Self’s debut Civil War novel fictionalizes the true story of his ancestors and their place in United States history.
Alabaman Jon Self is a true American patriot with relatives who fought proudly in the Revolutionary War, but he attempts to remain neutral when the Civil War breaks out. He takes up blacksmithing to avoid the draft, but three years into the war, conscript hunters urgently need to fill the dwindling Confederate ranks. After they threaten to take Jon’s oldest son, Jon signs up with the 58th Alabama Regiment, leaving his beloved Mary and their five children behind. Against his will, and caught up in something far beyond his power, Jon fights in a series of intense skirmishes, surviving alongside his buddy John Laster. “Numb and dangerous” after so much violence, death and pain, Jon is captured in a final confrontation with Union troops at Missionary Ridge in Georgia and loaded with his fellow POWs onto a train heading north to the “frozen hell” of the Rock Island prison camp. The camp held more than 12,000 Rebel soldiers during the 20 months of its brutal existence, and such specifics don’t escape the author’s notice. In well-researched and footnoted tangents, he discusses such subjects as training and leadership issues within the Confederate States Army, the splintered nation’s burgeoning railway system and the importance of the new technology of photography. Self also excels at depicting the unusual behavior of men at war; for example, he describes opposing troops laying down their arms to observe the Sabbath when distant church bells pealed. Later, similar chimes, when heard from the prison camp, “seemed to be a mockery of God’s injustice.” The author mentions the frequency of the letters between Jon and Mary, but he only quotes a few snippets; readers may wish that he showed more of their correspondence. The lives of tenacious Mary and her brood don’t come into focus until the final chapters, at times making the book feel a bit like Gone with the Wind from Ashley’s perspective. But Self’s decision to concentrate primarily on Jon’s travails helps keep the book at a steady, readable pace.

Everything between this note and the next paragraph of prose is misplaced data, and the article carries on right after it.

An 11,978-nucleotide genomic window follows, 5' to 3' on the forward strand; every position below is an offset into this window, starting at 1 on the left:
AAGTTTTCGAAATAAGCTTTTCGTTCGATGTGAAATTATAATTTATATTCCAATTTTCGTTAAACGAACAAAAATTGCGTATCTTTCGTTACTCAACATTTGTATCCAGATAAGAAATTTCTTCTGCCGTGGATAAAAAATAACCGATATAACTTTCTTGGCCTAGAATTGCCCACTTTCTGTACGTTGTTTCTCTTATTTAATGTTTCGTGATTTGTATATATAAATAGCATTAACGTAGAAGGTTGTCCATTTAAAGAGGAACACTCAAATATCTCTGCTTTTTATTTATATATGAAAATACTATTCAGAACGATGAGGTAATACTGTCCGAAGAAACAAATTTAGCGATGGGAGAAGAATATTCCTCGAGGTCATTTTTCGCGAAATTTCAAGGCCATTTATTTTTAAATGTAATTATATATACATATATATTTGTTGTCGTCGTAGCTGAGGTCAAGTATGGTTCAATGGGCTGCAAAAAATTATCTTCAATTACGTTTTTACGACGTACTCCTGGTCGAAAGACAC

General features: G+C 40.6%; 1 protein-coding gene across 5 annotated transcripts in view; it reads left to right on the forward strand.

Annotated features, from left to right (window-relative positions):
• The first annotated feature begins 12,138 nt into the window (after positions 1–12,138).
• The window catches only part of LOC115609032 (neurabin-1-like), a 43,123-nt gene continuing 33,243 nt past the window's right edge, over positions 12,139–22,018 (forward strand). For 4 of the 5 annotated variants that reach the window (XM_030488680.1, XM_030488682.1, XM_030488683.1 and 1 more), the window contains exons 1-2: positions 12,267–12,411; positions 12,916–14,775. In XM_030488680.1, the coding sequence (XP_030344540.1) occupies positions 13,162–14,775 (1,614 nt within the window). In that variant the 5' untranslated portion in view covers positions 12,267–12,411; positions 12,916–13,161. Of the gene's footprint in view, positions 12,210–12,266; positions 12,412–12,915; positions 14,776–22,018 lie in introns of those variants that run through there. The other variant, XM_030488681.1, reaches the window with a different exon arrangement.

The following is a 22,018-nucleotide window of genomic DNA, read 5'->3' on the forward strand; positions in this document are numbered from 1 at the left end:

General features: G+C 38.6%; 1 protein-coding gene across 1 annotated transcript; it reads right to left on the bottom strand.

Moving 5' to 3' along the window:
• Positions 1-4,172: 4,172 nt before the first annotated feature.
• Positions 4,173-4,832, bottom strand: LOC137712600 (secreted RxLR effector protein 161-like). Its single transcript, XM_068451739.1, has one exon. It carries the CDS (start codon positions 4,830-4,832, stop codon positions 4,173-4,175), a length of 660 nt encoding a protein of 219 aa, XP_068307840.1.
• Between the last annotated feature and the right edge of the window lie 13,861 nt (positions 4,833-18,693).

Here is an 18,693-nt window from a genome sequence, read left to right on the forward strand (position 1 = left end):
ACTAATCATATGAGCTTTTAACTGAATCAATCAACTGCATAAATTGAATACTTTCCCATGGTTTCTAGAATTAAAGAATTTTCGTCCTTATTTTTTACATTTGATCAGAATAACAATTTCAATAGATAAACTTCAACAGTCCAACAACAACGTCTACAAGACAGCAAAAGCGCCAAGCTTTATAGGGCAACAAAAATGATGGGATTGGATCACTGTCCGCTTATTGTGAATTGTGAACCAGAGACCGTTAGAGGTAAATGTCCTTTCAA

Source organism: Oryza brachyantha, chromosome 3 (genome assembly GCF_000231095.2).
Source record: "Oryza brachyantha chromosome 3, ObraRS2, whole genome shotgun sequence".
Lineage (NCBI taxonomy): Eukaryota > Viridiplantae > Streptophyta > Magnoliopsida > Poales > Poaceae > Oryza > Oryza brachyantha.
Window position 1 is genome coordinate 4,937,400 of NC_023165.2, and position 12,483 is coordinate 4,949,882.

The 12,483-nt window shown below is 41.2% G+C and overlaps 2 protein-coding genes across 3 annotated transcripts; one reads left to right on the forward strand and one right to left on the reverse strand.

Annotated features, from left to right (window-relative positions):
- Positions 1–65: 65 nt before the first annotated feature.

A succinct historical war novel that combines thorough research with a moving family tale.